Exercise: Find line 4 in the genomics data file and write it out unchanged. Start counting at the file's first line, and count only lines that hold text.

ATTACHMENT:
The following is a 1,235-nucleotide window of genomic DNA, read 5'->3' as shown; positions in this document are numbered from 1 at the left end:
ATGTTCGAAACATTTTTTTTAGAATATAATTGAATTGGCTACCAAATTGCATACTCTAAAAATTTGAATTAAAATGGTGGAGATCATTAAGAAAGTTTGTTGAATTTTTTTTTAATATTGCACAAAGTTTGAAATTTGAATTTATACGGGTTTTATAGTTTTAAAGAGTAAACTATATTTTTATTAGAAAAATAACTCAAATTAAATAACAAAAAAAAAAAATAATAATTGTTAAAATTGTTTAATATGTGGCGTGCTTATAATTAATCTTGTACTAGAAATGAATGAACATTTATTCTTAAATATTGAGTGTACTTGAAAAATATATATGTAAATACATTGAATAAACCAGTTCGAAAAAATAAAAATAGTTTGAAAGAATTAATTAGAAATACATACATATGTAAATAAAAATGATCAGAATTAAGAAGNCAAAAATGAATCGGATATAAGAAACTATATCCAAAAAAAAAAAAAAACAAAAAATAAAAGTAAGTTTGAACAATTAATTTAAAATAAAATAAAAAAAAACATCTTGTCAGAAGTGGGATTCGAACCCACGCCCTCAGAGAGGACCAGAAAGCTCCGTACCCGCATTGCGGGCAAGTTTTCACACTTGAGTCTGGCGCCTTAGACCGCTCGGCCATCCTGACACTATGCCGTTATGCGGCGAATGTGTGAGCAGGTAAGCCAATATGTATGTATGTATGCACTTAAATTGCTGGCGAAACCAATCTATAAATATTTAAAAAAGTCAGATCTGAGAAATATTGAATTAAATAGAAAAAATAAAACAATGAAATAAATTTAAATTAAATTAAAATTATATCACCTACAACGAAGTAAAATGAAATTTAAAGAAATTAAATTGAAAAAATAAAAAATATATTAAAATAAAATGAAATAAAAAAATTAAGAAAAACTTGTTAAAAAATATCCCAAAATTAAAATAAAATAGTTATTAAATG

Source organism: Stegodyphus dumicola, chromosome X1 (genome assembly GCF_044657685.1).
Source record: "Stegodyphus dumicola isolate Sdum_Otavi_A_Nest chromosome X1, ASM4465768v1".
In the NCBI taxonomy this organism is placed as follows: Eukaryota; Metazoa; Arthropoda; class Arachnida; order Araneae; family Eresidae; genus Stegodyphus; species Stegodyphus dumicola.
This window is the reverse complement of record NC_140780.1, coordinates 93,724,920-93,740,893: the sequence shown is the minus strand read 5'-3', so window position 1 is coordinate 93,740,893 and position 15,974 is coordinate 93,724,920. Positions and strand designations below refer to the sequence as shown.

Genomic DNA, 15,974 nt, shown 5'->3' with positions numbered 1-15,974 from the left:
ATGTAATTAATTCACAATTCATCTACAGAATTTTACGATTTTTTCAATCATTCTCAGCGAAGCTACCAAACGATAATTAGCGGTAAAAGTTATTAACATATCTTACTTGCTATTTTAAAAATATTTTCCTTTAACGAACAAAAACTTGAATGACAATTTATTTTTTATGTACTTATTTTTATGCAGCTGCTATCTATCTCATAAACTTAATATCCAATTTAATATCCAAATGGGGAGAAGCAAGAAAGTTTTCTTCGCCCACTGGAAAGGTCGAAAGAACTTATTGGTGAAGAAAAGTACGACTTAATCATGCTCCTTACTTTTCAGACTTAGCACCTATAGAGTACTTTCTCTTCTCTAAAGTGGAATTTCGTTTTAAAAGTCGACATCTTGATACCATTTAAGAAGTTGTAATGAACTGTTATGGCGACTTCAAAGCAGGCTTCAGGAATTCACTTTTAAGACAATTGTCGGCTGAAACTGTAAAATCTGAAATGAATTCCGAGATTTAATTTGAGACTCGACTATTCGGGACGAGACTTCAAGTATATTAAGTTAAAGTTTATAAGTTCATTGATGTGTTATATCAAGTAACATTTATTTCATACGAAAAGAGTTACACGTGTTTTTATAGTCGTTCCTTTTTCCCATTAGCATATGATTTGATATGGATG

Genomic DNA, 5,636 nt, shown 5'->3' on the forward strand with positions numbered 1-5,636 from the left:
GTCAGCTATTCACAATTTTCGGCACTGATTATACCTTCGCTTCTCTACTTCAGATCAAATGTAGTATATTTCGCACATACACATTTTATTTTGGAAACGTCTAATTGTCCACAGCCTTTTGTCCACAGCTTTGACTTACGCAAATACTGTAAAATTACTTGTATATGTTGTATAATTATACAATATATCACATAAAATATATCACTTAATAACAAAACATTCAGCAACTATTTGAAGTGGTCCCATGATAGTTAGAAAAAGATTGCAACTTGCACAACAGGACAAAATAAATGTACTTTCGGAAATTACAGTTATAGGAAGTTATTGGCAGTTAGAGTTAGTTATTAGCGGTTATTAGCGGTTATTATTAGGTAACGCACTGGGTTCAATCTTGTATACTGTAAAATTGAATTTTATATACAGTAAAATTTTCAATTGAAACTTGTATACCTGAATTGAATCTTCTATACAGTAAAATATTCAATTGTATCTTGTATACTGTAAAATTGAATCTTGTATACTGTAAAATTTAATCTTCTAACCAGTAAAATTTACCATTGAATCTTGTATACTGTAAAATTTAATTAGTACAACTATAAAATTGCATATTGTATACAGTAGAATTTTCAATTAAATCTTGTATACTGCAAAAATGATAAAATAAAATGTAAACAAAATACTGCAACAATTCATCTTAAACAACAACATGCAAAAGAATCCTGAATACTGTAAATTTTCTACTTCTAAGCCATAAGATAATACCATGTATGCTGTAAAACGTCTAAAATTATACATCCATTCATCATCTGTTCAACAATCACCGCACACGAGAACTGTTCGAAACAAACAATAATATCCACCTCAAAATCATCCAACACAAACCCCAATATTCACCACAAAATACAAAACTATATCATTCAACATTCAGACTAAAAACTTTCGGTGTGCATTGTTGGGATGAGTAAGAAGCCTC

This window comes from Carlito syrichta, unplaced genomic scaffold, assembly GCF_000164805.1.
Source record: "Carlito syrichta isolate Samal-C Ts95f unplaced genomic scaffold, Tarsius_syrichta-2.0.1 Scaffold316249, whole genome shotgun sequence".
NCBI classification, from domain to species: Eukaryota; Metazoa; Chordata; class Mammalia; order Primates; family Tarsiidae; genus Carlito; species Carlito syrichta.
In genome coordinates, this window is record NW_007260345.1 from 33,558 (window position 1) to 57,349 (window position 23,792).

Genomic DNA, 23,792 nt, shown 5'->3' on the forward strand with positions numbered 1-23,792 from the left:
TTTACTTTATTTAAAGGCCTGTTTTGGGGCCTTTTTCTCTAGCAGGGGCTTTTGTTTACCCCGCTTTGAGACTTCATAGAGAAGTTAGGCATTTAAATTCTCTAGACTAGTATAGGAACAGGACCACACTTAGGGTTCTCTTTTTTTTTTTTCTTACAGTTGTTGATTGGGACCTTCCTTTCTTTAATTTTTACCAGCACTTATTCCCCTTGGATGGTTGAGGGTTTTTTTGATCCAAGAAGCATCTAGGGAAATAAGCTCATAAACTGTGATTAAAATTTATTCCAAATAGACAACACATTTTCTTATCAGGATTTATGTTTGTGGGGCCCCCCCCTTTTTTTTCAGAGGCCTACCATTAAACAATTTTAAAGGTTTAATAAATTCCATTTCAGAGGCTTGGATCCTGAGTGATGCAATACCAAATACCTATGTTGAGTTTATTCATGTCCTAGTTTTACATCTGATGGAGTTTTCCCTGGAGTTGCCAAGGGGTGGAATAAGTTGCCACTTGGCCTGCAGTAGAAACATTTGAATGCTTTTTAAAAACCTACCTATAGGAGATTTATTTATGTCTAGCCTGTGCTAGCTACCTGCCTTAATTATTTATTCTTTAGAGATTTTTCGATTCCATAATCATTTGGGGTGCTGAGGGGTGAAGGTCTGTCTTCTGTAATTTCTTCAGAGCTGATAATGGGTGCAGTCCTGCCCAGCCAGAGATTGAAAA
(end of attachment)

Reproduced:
Source record: "Stegodyphus dumicola isolate Sdum_Otavi_A_Nest chromosome X1, ASM4465768v1".